Some people will even mis-experience pain by feeling it in a limb which isn't there. Whilst over 80% of people who’ve lost a limb will at some point “feel” something in it, experience of pain is less universal. Experts don’t yet agree whether phantom pain starts in the head or the nerve ends near where the limb was removed, although suspect both are involved. Even more importantly is what this implies about our perception of normal pain and relation world and pain treatment?
Pain can be felt even when there is no injury, and this just doesn't seem to make evolutionary sense. In chronic pain sufferers, a physical injury could leave a lasting pain, even after the tissue has healed. Why the pain of some injuries leaves with the wound and others linger for months, years or a lifetime is not clear, and the risk factors are not fully understood. Chronic pain sufferers are often passed back and forth between physical and psychiatric doctors because neither can identify the root cause, and so only offer symptom management.
One of the most significant recent observations was made in 2004 when it was found that chronic back pain sufferers also had significant reduction in grey matter volume throughout the brain compared with non-sufferers. This atrophy was most significant in parts of the brain known for relaying pain-related signals and processing the emotional and cognitive elements of the pain experience. The researchers noted that those suffering from back pain for longer periods of time showed more brain atrophy. They are now looking into why this might be the case.
Current treatment for chronic pain focuses around a combination of painkillers and various pain management therapies. Unfortunately many chronic pain sufferers develop tolerances to the most accessible painkillers, and the stronger ones like morphine are plagued with side effects and are therefore heavily regulated. What's missing is an in-between drug; one which can combat the abnormal pain while leaving the healthy pain pathways intact.
It can take years or even decades to develop brand new drugs from scratch. For this reason, there is also research into treating chronic pain with pharmaceuticals already on the market (and so known to be safe), but used for other conditions. These include anticonvulsants (primarily used to treat epilepsy) and antidepressants. The relationship between chronic pain and depression is complicated. Suffering with one makes you far more likely to suffer the other but antidepressants appear to work whether or not the pain sufferer also has depression – how exactly it does this is not known.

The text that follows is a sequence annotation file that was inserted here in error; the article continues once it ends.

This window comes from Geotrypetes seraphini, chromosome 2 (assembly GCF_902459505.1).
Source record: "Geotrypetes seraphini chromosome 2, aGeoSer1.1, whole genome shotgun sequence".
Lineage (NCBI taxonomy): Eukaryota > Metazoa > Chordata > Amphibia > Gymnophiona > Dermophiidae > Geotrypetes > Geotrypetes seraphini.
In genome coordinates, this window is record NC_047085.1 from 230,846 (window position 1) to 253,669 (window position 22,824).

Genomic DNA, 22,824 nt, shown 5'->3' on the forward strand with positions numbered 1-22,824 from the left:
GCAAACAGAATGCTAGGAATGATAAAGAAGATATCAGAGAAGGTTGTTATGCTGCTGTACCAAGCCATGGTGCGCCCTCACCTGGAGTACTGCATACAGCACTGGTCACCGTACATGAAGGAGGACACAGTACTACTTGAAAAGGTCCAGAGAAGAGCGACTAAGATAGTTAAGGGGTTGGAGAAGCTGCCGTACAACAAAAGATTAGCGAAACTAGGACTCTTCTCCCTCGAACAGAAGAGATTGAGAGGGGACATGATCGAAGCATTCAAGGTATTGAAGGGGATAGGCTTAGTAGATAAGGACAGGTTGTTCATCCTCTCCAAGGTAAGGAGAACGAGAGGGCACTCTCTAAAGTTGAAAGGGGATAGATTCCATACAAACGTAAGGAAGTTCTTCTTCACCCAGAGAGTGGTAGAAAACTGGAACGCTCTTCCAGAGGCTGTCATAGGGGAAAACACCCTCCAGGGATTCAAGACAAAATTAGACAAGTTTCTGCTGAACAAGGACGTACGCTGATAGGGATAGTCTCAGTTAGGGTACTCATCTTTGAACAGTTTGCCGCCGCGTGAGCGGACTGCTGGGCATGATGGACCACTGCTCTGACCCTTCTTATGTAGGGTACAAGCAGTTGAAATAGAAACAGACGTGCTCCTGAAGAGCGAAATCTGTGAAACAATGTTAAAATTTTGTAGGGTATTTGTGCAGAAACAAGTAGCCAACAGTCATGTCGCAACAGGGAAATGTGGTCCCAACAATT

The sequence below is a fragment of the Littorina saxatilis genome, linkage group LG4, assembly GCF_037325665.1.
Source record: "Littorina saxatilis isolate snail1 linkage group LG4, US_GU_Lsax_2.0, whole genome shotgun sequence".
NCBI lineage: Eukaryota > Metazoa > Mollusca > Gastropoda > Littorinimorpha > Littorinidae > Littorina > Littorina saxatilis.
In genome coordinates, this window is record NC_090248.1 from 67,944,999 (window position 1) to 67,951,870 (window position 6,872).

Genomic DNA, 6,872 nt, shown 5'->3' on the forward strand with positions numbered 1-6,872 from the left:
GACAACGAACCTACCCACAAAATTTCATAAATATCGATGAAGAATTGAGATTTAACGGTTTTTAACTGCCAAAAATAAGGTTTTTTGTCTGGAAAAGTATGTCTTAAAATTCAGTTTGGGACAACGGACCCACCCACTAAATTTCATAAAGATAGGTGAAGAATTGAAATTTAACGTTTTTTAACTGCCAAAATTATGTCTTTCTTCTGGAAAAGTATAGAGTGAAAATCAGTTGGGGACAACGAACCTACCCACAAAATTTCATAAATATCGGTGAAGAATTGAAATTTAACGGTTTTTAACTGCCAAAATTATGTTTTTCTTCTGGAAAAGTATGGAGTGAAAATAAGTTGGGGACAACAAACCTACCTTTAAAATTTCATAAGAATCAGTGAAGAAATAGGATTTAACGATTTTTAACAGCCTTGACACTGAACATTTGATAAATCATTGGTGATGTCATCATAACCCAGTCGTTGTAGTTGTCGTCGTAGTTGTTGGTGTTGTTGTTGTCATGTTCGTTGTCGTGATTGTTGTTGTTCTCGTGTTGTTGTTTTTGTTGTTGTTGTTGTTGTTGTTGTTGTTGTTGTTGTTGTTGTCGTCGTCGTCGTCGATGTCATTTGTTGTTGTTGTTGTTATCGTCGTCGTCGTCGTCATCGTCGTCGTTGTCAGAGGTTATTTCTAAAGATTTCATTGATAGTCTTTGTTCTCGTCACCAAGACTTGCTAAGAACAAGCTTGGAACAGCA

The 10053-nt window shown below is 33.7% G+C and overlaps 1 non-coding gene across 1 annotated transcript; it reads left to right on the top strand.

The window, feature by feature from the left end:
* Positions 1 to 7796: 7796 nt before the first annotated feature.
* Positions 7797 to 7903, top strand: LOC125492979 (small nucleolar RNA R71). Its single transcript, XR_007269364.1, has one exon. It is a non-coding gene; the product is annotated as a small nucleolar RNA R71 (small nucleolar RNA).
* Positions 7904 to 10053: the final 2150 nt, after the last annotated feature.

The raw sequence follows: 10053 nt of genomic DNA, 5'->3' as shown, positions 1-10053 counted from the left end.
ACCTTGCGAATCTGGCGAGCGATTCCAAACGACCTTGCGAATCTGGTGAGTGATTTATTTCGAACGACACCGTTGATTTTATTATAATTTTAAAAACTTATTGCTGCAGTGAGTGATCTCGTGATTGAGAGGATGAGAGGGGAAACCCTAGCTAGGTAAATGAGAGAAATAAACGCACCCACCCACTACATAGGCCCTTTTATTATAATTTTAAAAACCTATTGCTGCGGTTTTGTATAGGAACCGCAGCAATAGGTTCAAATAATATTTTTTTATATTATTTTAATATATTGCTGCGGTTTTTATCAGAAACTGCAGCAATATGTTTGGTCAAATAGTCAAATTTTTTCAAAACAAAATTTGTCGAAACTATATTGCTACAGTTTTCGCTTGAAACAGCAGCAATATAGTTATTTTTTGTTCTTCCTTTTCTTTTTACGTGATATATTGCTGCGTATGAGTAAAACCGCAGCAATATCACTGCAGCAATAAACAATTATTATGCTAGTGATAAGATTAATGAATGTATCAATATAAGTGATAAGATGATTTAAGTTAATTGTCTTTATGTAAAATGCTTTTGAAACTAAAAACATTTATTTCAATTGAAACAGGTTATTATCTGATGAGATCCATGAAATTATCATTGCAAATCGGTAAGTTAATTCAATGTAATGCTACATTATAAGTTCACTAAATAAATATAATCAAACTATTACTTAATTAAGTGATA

One of the most mysterious effects known to science is the placebo effect. People experience all sorts of effects when given completely inactive 'treatments', known as placebos. Pain is particularly receptive to placebo treatments, but we don't know how they work, though they may trigger the body to release natural painkillers. Researchers are examining the brain function of those receiving the placebo vs ‘real’ treatments in a bid to understand how this process works.
There are factors that are known to change the efficacy of placebo treatment. 'Branded' placebos are more effective than 'unbranded' ones, and the size, shape and colour of the pill can also have an effect. Placebo injections are even more effective than pills, and surgery is more effective that injections. Fascinatingly, the effects can be seen even when patients are told that they are being given a placebo, suggesting there is something more complex going on than just the power of positive thinking.
Because of this, many believe that processes such as meditation and mindfulness could be effective pain relief. Whilst there are lots of anecdotal “proofs” that they work, these tend to come from people who are already convinced that mindfulness, meditation and, often, yoga, work. However, a recent study on meditation using functional magnetic resonance imaging (fMRI) was able to show using whole brain analyses that meditating made you less sensitive to heat-induced pain via greater deactivation of the posterior cingulate cortex. The study only involved 76 volunteers, who were first time meditators, so more work has yet to be done. –
One interesting type of pain that science can't explain is cramping – the pain experienced when your leg suddenly seizes up. No one knows what causes cramping, and it's difficult to study because of the unprovocable nature of the problem – though some have tried. Occasionally it can be triggered by other conditions, and you’re more likely to get it if you’re older and heavier, but one thing’s for sure – cramping is not associated with too much or too little salt. The original salt theory was developed following the observation that stokers of fires got cramp more often – presumably because they were sweating out their salts. However, hot environments do not always lead to cramp, and measurements of salt levels of individuals experiencing cramp have not shown any significant differences from control groups.
This article was written by the Things We Don’t Know editorial team, with contributions from Emily Coyte, Ginny Smith, Johanna Blee, and Rowena Fletcher-Wood.
This article was first published on 2016-06-16 and was last updated on 2020-05-18.
why don’t all references have links?